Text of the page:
The Economic Burden of Elevated Blood Glucose Levels in 2012: Diagnosed and Undiagnosed Diabetes, Gestational Diabetes Mellitus, and Prediabetes
OBJECTIVE To update estimates of the economic burden of undiagnosed diabetes, prediabetes, and gestational diabetes mellitus in 2012 in the U.S. and to present state-level estimates. Combined with published estimates for diagnosed diabetes, these statistics provide a detailed picture of the economic costs associated with elevated glucose levels.
RESEARCH DESIGN AND METHODS This study estimated health care use and medical expenditures in excess of expected levels occurring in the absence of diabetes or prediabetes. Data sources that were analyzed include Optum medical claims for ∼4.9 million commercially insured patients who were continuously enrolled from 2010 to 2012, Medicare Standard Analytical Files containing medical claims for ∼2.6 million Medicare patients in 2011, and the 2010 Nationwide Inpatient Sample containing ∼7.8 million hospital discharge records. The indirect economic burden includes reduced labor force participation, missed workdays, and reduced productivity. State-level estimates reflect geographic variation in prevalence, risk factors, and prices.
RESULTS The economic burden associated with diagnosed diabetes (all ages) and undiagnosed diabetes, gestational diabetes, and prediabetes (adults) exceeded $322 billion in 2012, consisting of $244 billion in excess medical costs and $78 billion in reduced productivity. Combined, this amounts to an economic burden exceeding $1,000 for each American in 2012. This national estimate is 48% higher than the $218 billion estimate for 2007. The burden per case averaged $10,970 for diagnosed diabetes, $5,800 for gestational diabetes, $4,030 for undiagnosed diabetes, and $510 for prediabetes.
CONCLUSIONS These statistics underscore the importance of finding ways to reduce the burden of prediabetes and diabetes through prevention and treatment.
Diabetes is a metabolic condition that is characterized by elevated blood glucose level due to insufficient insulin production and/or peripheral tissue resistance to the action of insulin. Diabetes increases the risk for ocular, renal, neurologic, cardiovascular, peripheral vascular, and metabolic conditions; these conditions increase the risk for premature mortality and medical expenditures, while they reduce employment, productivity, and quality of life (1–4). The Centers for Disease Control and Prevention (CDC) estimates that 29.1 million people in the U.S. had diabetes in 2012, among whom there were 8.1 million undiagnosed cases (5). The estimated economic burden of diagnosed diabetes in 2012 consists of $176 billion in higher medical costs and $69 billion in lower productivity (3). This $245 billion represents a 41% increase from the 2007 burden estimate of $174 billion (4). Of this 41% increase, 27% is attributed to growth in the prevalence of diagnosed diabetes, and 14% to growth in the average cost per case. The estimated burden of undiagnosed diabetes in 2007 was $18 billion (6).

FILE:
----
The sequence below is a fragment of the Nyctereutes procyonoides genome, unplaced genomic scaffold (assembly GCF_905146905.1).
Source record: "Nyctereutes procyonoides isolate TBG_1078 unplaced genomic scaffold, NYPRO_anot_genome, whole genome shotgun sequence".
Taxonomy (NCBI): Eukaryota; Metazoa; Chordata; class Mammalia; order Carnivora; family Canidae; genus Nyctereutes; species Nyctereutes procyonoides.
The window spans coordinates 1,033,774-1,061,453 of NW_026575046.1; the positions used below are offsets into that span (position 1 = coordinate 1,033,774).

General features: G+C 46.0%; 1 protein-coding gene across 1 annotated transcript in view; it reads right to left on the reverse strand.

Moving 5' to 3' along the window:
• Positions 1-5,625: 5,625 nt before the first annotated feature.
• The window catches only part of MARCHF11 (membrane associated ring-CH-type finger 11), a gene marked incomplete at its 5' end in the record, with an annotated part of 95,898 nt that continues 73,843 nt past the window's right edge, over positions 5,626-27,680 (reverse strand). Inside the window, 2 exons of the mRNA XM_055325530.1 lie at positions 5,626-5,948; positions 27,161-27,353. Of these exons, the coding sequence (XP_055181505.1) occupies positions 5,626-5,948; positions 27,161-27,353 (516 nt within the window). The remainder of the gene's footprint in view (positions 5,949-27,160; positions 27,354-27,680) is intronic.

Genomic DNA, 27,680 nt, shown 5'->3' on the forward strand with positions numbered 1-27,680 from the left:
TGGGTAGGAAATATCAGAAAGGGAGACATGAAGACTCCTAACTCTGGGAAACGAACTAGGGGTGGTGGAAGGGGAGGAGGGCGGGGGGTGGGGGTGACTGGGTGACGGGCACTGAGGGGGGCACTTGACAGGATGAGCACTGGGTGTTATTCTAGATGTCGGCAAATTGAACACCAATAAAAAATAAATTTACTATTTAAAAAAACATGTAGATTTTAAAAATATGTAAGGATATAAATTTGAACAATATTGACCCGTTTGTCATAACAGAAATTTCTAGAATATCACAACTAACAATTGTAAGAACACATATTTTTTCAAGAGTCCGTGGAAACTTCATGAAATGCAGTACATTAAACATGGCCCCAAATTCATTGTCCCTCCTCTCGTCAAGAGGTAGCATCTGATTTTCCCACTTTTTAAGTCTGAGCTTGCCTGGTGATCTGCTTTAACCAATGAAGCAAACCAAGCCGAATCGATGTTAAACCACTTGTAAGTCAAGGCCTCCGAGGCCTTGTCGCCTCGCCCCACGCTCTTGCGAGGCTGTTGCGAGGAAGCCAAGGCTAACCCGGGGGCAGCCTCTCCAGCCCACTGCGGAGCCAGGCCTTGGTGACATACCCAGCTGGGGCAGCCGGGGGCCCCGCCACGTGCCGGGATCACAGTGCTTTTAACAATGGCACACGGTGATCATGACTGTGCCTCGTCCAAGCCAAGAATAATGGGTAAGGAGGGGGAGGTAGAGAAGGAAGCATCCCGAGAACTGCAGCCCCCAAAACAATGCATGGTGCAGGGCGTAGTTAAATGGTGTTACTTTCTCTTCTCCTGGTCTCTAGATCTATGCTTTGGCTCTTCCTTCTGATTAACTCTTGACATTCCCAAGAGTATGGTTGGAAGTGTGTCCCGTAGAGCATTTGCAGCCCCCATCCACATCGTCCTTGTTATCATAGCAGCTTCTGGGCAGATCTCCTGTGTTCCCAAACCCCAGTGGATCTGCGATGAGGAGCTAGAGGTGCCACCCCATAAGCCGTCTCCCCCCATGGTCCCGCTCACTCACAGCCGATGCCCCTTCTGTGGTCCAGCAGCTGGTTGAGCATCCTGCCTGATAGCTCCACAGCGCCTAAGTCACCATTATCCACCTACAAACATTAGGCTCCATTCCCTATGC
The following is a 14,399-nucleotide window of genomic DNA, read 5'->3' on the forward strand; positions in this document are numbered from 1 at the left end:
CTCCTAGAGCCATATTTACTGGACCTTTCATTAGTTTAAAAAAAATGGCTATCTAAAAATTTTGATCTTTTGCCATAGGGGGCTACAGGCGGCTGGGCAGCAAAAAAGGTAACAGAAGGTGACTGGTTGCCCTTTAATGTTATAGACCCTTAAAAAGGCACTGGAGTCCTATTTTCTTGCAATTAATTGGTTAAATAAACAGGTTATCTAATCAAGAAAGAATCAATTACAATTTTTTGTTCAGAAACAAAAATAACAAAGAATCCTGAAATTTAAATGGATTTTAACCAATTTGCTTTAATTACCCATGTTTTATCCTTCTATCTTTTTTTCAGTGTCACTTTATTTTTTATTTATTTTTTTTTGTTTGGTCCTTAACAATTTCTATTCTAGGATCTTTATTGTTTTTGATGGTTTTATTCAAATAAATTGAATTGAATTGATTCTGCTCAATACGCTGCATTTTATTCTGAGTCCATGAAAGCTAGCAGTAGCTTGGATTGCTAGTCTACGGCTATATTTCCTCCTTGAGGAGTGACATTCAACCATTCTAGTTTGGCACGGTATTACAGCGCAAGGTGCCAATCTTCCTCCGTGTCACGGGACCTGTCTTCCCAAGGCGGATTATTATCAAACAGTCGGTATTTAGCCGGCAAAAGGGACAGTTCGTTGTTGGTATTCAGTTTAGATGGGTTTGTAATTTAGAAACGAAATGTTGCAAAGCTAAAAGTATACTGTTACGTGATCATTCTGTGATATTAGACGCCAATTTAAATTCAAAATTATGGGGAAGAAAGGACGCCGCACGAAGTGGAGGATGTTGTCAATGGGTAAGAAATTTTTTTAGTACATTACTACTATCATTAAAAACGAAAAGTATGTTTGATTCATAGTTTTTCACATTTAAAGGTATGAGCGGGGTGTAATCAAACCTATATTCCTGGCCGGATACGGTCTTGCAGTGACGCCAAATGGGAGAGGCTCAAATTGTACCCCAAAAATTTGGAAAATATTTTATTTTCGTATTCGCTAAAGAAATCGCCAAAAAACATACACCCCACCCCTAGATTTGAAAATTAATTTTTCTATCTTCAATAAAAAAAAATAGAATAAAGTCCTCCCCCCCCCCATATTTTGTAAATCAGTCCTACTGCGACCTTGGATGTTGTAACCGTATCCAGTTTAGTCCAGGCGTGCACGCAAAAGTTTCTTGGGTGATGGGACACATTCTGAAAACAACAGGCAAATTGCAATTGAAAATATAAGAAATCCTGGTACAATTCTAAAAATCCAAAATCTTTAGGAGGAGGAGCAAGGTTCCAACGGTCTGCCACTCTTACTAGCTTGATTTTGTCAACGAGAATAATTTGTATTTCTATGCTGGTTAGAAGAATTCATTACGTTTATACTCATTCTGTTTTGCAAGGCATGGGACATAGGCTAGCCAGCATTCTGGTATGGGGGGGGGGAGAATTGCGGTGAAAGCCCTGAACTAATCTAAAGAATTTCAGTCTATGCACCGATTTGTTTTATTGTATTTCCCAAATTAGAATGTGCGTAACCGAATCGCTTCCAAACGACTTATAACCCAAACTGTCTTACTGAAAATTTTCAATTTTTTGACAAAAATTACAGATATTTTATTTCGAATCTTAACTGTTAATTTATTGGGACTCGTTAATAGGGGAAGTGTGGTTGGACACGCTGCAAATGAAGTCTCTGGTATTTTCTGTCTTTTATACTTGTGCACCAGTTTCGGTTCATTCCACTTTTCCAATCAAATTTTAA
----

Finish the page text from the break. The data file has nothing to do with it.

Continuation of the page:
Prediabetes is a term used for individuals whose glucose levels do not meet the criteria for diabetes, but are too high to be considered normal. These individuals are defined as having impaired fasting glucose (fasting plasma glucose [FPG] level 100–125 mg/dL [5.6–6.9 mmol/L]), impaired glucose tolerance (2-h plasma oral glucose tolerance test [OGTT] level 140–199 mg/dL [7.8–11 mmol/L]), and/or an A1C value of 5.7–6.4% (1). Prediabetes is a risk factor for diabetes and cardiovascular disease, and research finds that complications associated with diabetes are present among people with undiagnosed diabetes and prediabetes at higher rates than among people with normal glucose levels (7). The CDC estimates that 86 million adults had prediabetes in 2012 (5). In 2007, 57 million adults had prediabetes, with estimated prediabetes-associated medical costs of $25 billion (7).
Gestational diabetes mellitus (GDM), diabetes that is diagnosed during pregnancy and is not clearly overt diabetes, is diagnosed in 2–10% of pregnant women (8). Type 2 diabetes ultimately develops in about one-half of all women who have GDM (9). In 2007, GDM in mothers of ∼180,000 delivered newborns was associated with $636 million in increased medical costs (10).
In 2007, the estimated economic burden from elevated blood glucose levels (diagnosed and undiagnosed diabetes, prediabetes, and GDM) reached $218 billion in the form of higher medical costs ($153 billion) and reduced productivity ($65 billion), representing a burden of ∼$700 annually per American (2).
This article updates the 2007 estimates of economic burden associated with undiagnosed diabetes, prediabetes, and GDM, which combined with the American Diabetes Association (ADA) 2012 burden estimate for diagnosed diabetes provides a more complete picture of the national economic burden associated with elevated blood glucose levels in 2012 (2,3). Furthermore, state-level prevalence and burden estimates are presented. A better understanding of the health and economic burden associated with these different categories of diabetes and prediabetes could help to inform national and state policies and resource allocation decisions aimed at prevention and treatment.